To fix your mortgage rate or not to fix? That is just one of the questions facing people looking for the best mortgage deal right now in an economy marked by the slings and arrows of inflation and climbing interest rates.
Whether it’s a new mortgage or a renewal, buyers and homeowners are filled with questions: What’s the best rate? Does locking in make sense while interest rates keep rising? If I lock in, for how long?
“There are no perfect answers,” says James Robinson, mortgage agent with Dominion Lending Centres Mortgage Watch in Toronto.
“The best rates right now are in the low to mid-range of 5 per cent for a fixed rate. Variable rates are higher, between 5.8 and 6.5 per cent at the moment,” he says.
Finding the best rate is a moving target, as key lending rates have risen sharply over the past year. The best rate also depends on the size of the mortgage, the amortization (how long it takes to pay off) and the percentage of what is being borrowed compared with the down payment, he explains.
Mr. Robinson and other mortgage experts agree that locking in for five years right now is not necessarily the best idea. “A better product right now is a three-year fixed rate,” says Steve Garganis at Mortgage Architects in Toronto.
“It’s not worth paying a premium to be in a variable. My rule of thumb is that the variable rate must be at least 0.5 per cent lower than the best fixed rate [which is not the case now], otherwise, why go into a floating rate?” he says.
Mr. Robinson and others say buyers should also consider a two-year and even a one-year fixed-rate mortgage.
“Historically, choosing a variable-rate mortgage has been better in the long run, but we’re in a weird time,” says Julie Sheremeto, broker with the Mortgage Advisors and TMA West.
“It’s most common to choose a two- or three-year or even a one-year fixed rate right now. When people choose variable it’s because they expect rates to go down, but today it’s a tough pill to swallow because those rates are higher than fixed by a wide margin,” says Ms. Sheremeto, who works with clients in Toronto, Ottawa and Kelowna.
Since March, 2022, the Bank of Canada has raised its key lending rate eight times, most recently on Jan. 25, when it boosted the rate 25 basis points, or a quarter of a percentage point, to reach 4.50 per cent. There’s a consensus among economists that the Bank will pause its rate hikes and that rates may come down in 2024, “but no one can be sure of this,” Ms. Sheremeto says.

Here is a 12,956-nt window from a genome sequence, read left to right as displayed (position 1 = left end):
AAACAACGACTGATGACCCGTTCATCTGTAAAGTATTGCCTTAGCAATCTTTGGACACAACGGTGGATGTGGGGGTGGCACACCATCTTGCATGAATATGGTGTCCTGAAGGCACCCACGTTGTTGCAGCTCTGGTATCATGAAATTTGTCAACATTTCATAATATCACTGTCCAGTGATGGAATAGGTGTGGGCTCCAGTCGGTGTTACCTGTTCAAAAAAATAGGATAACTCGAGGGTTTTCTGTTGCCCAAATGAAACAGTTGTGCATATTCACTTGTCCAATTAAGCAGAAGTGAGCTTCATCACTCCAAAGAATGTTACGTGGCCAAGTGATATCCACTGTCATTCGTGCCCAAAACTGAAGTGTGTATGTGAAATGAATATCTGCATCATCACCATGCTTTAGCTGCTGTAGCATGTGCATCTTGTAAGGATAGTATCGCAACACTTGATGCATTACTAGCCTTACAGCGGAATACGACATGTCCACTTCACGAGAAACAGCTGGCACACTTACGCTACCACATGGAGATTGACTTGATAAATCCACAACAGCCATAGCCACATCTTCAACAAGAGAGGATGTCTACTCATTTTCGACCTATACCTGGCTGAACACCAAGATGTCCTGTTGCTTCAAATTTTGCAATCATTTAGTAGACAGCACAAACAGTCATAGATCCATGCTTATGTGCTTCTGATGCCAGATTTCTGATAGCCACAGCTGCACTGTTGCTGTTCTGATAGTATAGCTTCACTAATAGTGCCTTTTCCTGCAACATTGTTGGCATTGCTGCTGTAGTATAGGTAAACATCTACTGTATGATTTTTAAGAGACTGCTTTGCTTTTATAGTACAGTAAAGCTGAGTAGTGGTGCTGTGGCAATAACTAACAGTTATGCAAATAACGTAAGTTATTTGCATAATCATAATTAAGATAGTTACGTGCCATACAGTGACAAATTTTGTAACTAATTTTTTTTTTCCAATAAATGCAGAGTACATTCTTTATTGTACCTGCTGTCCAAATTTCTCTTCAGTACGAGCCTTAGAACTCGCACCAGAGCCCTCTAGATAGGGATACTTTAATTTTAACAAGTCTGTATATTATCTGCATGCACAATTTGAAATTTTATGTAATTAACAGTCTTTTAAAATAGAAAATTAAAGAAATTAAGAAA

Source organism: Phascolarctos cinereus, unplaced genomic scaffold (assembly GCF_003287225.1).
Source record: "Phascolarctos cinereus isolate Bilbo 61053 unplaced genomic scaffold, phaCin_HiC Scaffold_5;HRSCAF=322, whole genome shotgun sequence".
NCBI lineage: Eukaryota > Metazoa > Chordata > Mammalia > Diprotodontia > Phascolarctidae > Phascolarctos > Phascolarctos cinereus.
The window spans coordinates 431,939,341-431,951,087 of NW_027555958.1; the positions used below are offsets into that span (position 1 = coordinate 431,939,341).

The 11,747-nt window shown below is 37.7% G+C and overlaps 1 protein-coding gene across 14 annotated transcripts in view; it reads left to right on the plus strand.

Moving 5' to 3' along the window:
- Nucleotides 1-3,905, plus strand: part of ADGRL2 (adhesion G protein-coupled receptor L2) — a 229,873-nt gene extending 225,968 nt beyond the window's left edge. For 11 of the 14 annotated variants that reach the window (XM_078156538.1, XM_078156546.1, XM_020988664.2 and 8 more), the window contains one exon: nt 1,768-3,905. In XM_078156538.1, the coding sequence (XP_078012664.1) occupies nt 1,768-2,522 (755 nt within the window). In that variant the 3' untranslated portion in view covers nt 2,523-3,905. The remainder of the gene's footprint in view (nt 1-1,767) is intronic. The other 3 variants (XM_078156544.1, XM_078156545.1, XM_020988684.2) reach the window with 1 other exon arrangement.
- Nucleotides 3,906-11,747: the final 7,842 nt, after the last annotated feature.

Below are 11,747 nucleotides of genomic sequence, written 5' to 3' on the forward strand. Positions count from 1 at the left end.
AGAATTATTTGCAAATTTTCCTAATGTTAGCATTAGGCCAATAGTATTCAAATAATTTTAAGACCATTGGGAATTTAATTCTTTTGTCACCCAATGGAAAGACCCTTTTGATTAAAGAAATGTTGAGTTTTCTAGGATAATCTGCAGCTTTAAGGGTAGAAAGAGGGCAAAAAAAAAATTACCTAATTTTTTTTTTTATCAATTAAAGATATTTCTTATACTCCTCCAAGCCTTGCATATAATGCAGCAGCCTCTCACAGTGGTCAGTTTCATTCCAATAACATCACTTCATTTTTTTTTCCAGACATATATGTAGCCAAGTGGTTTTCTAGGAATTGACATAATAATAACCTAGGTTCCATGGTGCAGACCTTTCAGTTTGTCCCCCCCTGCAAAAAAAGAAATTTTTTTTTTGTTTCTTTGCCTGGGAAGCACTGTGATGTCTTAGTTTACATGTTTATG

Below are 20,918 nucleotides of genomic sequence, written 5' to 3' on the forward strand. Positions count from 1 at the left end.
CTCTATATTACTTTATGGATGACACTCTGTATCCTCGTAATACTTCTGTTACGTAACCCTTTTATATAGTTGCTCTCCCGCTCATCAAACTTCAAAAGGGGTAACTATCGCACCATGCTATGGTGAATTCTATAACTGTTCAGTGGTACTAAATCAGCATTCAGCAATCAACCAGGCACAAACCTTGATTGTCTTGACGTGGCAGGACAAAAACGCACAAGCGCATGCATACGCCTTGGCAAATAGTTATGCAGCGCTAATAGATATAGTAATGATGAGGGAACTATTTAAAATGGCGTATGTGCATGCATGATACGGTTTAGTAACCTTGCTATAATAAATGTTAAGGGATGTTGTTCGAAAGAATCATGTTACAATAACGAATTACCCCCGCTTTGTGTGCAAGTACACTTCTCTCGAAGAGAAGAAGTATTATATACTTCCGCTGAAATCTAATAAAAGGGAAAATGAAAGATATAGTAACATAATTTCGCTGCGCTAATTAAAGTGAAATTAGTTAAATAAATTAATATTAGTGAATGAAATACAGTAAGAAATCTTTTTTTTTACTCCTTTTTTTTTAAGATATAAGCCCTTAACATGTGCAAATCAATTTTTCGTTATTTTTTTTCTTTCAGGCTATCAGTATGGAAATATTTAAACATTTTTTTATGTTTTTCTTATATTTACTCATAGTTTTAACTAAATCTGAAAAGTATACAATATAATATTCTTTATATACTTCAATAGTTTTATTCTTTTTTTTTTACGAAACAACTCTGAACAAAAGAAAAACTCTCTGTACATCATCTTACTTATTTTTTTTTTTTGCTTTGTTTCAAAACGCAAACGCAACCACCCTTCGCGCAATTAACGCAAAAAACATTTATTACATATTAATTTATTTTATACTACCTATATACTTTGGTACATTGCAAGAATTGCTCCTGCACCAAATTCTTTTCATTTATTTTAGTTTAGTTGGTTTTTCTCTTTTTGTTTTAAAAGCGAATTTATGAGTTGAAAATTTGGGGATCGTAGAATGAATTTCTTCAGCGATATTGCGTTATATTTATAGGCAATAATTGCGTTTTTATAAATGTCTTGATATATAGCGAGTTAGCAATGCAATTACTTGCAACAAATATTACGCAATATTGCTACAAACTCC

“It’s a 50-50 chance that rates will decrease lower than the current five-year rate, but obviously there are no guarantees given the current economic environment in Canada,” says Mark Ostland, director of mobile experience at Meridian Credit Union in Owen Sound, Ont.
“The Bank of Canada has indicated that it may pause future rate hikes in 2023, but with food and energy costs increasing each month, they may rethink this,” he explains.
Mr. Robinson adds: “Not even the heads of central banks know with certainty what they will do about rates. Everyone seems to be right and wrong about their moves with equal frequency.”
Financial author and consultant Sandra Foster, who is president of Toronto-based Headspring Consulting Inc., says choosing the right mortgage rate and terms “depends a lot on what I call the ‘sleep factor.’”
As she explains it, “You may qualify for a certain rate and terms, but you still have to look at what will allow you to sleep well at night.”
“Maybe you have a car that’s going to break down soon and will need repairs, maybe there’s a baby on the way or maybe you’re planning for retirement – these are all factors that you should consider beyond just looking at a formula for which mortgage to choose,” Ms. Foster says.
Your personal budget should be the most important factor, Mr. Robinson agrees. “Trying to pick the term that will result in the lowest interest cost and a renewal date matching lower rates is very much a guess, similar to trying to time the stock market or the real estate market. It’s not easy and you can be wrong,” he says.
Even if predicting rates is akin to throwing darts while wearing a blindfold, mortgage hunters should still seek professional advice and shop around for the rates and terms that suit their circumstances best, Ms. Sheremeto says.
“Speak to a mortgage broker. It doesn’t cost you anything and you’ll find out what your options are, whether you’re looking to get preapproved or you’re renewing,” she says. “More important than rates, you want to make sure the mortgage product and terms match the type of flexibility you want with your mortgage and what your plans are.”
Ms. Sheremeto says factors to consider include: “Are you going to stay in the home for a while or move in a few years? You’ll want to know what the potential costs and penalties are for breaking your mortgage.”
Being comfortable with your choice is the most important of all, explains Ms. Foster.
“And don’t underestimate the sleep factor,” she adds. “The best mortgage is one you can afford, one you can carry and with terms that you can deal with.”